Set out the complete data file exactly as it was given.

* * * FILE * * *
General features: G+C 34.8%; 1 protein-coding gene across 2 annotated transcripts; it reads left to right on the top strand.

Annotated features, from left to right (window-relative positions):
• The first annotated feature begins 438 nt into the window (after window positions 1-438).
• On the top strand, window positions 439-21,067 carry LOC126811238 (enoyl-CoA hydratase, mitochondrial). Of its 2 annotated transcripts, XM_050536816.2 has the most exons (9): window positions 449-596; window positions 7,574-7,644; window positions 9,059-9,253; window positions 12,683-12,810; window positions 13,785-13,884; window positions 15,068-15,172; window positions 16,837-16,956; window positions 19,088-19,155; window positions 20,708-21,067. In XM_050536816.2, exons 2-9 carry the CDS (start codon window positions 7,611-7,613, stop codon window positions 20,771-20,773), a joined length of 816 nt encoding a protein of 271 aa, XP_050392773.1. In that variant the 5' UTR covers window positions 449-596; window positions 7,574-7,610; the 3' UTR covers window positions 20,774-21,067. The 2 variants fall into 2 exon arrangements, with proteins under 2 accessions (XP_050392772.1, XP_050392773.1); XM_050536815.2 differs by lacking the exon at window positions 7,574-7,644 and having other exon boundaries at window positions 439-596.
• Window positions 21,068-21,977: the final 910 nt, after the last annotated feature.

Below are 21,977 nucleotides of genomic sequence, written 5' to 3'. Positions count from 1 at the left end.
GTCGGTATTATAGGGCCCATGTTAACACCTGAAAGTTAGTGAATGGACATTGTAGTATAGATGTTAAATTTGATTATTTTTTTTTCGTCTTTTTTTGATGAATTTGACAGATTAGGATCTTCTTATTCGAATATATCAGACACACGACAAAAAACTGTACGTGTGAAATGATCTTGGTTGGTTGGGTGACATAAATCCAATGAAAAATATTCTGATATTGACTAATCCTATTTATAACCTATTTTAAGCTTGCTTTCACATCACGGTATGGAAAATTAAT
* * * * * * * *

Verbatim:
General features: G+C 34.8%; 1 protein-coding gene across 2 annotated transcripts; it reads left to right on the top strand.

Annotated features, from left to right (window-relative positions):
• The first annotated feature begins 438 nt into the window (after window positions 1-438).
• On the top strand, window positions 439-21,067 carry LOC126811238 (enoyl-CoA hydratase, mitochondrial). Of its 2 annotated transcripts, XM_050536816.2 has the most exons (9): window positions 449-596; window positions 7,574-7,644; window positions 9,059-9,253; window positions 12,683-12,810; window positions 13,785-13,884; window positions 15,068-15,172; window positions 16,837-16,956; window positions 19,088-19,155; window positions 20,708-21,067. In XM_050536816.2, exons 2-9 carry the CDS (start codon window positions 7,611-7,613, stop codon window positions 20,771-20,773), a joined length of 816 nt encoding a protein of 271 aa, XP_050392773.1. In that variant the 5' UTR covers window positions 449-596; window positions 7,574-7,610; the 3' UTR covers window positions 20,774-21,067. The 2 variants fall into 2 exon arrangements, with proteins under 2 accessions (XP_050392772.1, XP_050392773.1); XM_050536815.2 differs by lacking the exon at window positions 7,574-7,644 and having other exon boundaries at window positions 439-596.
• Window positions 21,068-21,977: the final 910 nt, after the last annotated feature.

Below are 21,977 nucleotides of genomic sequence, written 5' to 3'. Positions count from 1 at the left end.
GTCGGTATTATAGGGCCCATGTTAACACCTGAAAGTTAGTGAATGGACATTGTAGTATAGATGTTAAATTTGATTATTTTTTTTTCGTCTTTTTTTGATGAATTTGACAGATTAGGATCTTCTTATTCGAATATATCAGACACACGACAAAAAACTGTACGTGTGAAATGATCTTGGTTGGTTGGGTGACATAAATCCAATGAAAAATATTCTGATATTGACTAATCCTATTTATAACCTATTTTAAGCTTGCTTTCACATCACGGTATGGAAAATTAAT